For default, the underlying question is whether it is primarily driven by a lack of cash to make payments in the short-term or whether it is a response to the total burden of long-term debt obligations, sometimes known as “strategic default”2

The second sentence is based on the classic distinction between a temporary liquidity-driven stoppage of payments and a stoppage due to negative net worth – i.e. insolvency. (Note that these are the two long-standing reasons for filing bankruptcy.) But the framing in this sentence is remarkably ideological.

The claim that those defaults that are “a response to the total burden of long-term debt obligations” are “sometimes known as ‘strategic default’” is ideologically loaded language. Because the term “strategic default” has a pejorative connotation, this sentence has the effect of putting a moralistic framing on the problem of default: liquidity-constrained defaults are implicitly unavoidable and therefore non-strategic and proper, whereas all non-liquidity-constrained defaults are strategic and implicitly improper. This framing ignores the fact that a default may be due to balance sheet insolvency, which will necessarily be “a response to the total burden of long-term debt obligations” and yet cannot be classified a “strategic” default. What is commonly referred to as strategic default is the case where the debtor is neither liquidity constrained, nor insolvent, but considers only the fact that for this particular asset the payments are effectively paying rent and do not build any principal in the property.

By linguistically excising the possibility that the weight of long-term debt obligations leads to an insolvency-driven default, the authors are already demonstrating their bias against principal reduction and once again exhibiting the ideology of financialization: all that matters is the short-term, therefore balance sheet insolvency driven by the weight of long-term debt does not need to be taken into account.

In short, the implicit claim is that even if the borrower is insolvent and not only has a right to the “fresh start” offered by bankruptcy, but likely needs it to get onto his or her feet again, this would be “strategic” and improper. Overall, the moralistic framing of the paper’s approach to debt is not consistent with either the long-standing U.S. legal framework governing debt which acknowledges the propriety of defaults due to insolvency, or with social norms regarding debt where business-logic default (which is a more neutral term than strategic default) is common.

Third sentence

For consumption, the underlying question is whether underwater borrowers have a high marginal propensity to consume (MPC) out of either changes in total housing wealth or changes in immediate cash-flow.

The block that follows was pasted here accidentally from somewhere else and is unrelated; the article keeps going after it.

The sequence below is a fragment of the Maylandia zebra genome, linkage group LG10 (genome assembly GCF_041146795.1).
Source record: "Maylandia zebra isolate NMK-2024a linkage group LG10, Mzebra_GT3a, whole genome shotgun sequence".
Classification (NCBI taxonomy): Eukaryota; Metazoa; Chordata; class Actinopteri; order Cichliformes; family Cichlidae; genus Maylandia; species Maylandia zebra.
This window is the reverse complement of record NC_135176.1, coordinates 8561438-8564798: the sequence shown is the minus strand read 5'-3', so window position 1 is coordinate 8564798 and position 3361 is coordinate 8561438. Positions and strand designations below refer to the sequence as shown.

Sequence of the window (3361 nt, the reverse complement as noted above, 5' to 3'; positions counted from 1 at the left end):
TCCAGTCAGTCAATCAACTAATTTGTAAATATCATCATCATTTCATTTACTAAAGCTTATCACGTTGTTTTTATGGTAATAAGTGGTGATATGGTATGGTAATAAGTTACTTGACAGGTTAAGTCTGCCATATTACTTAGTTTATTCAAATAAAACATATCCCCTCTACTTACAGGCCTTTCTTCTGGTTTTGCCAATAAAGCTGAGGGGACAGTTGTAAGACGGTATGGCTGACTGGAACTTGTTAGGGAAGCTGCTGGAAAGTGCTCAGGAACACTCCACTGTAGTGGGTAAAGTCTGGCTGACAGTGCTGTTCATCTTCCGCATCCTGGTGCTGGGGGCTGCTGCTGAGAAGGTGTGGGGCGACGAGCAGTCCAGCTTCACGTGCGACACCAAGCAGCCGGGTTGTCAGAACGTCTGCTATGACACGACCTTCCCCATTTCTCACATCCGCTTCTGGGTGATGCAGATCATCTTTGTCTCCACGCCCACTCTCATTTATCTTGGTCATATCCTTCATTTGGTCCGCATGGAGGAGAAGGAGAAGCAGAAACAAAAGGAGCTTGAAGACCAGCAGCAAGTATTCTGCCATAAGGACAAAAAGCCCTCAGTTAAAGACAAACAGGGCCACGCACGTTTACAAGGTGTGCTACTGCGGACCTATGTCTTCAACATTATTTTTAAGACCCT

The underlying assumption in this sentence is that mortgage policy had as one of its goals immediate economic stimulus, and that one of the choices for generating this economic stimulus was to use mortgage modifications to encourage troubled borrowers to increase current consumption at the expense of a future debt burden. In short, this is the classic financialization approach: get the borrower to focus only on current needs and discourage focus on the costs of long-debt. Most remarkably it appears that Tim Geithner actually did view mortgage policy as having as one of its goals immediate economic stimulus and that this basic logic was his justification for preferring payment reduction to principal reduction.[1]

Just think about this for a moment: Policy makers in the midst of a crisis were so blinded by the ideology of financializaton that they used the government mortgage modification program as a form of short-term demand stimulus at the cost of inducing troubled borrowers (i.e. the struggling middle class) to further mortgage their futures. And this paper is a full-throated defense of these decisions.

The ideology of financialization has become powerful indeed.

Financialization Post 2 will answer the question: What’s the problem with the ideology of financialization?

[1] See, e.g., the quote from Geithner’s book in Mian & Sufi, Washington Post, 2014


1 Mind you, I am skeptical as to how serious these threats were since servicers had incentives to play them up. The flip side is the FDIC made a concerted effort in 2010 to come up with ways to do mortgage modifications and they were stymied by the “tranche warfare” problem.

2 “Strategic default” was a meme that appeared with such suddenness after the crisis that it did not look organic. And as Sissoko points out, the idea that someone who defaulted before they were utterly broke was somehow abusing the system was widely accepted in the business press despite its lack of a logical or factual foundation. Someone who defaulted lost their house and everything that went with it: attachment to the neighborhood, whatever sweat investment they had made, all of the decorating. On top of that, they also trashed their credit score, which would not only hurt their ability to borrow but would also hurt them in the job market. Moreover, people who lose their houses still need to live somewhere. So if a borrower defaulted before he was totally out of dough so he’d have enough to put down a deposit on a rental and be able to move his goods, this paper would treat that as a “strategic default” as opposed to an anticipatory default (ie, the borrower knows he won’t be able to keep the house and exits before he is utterly destitute).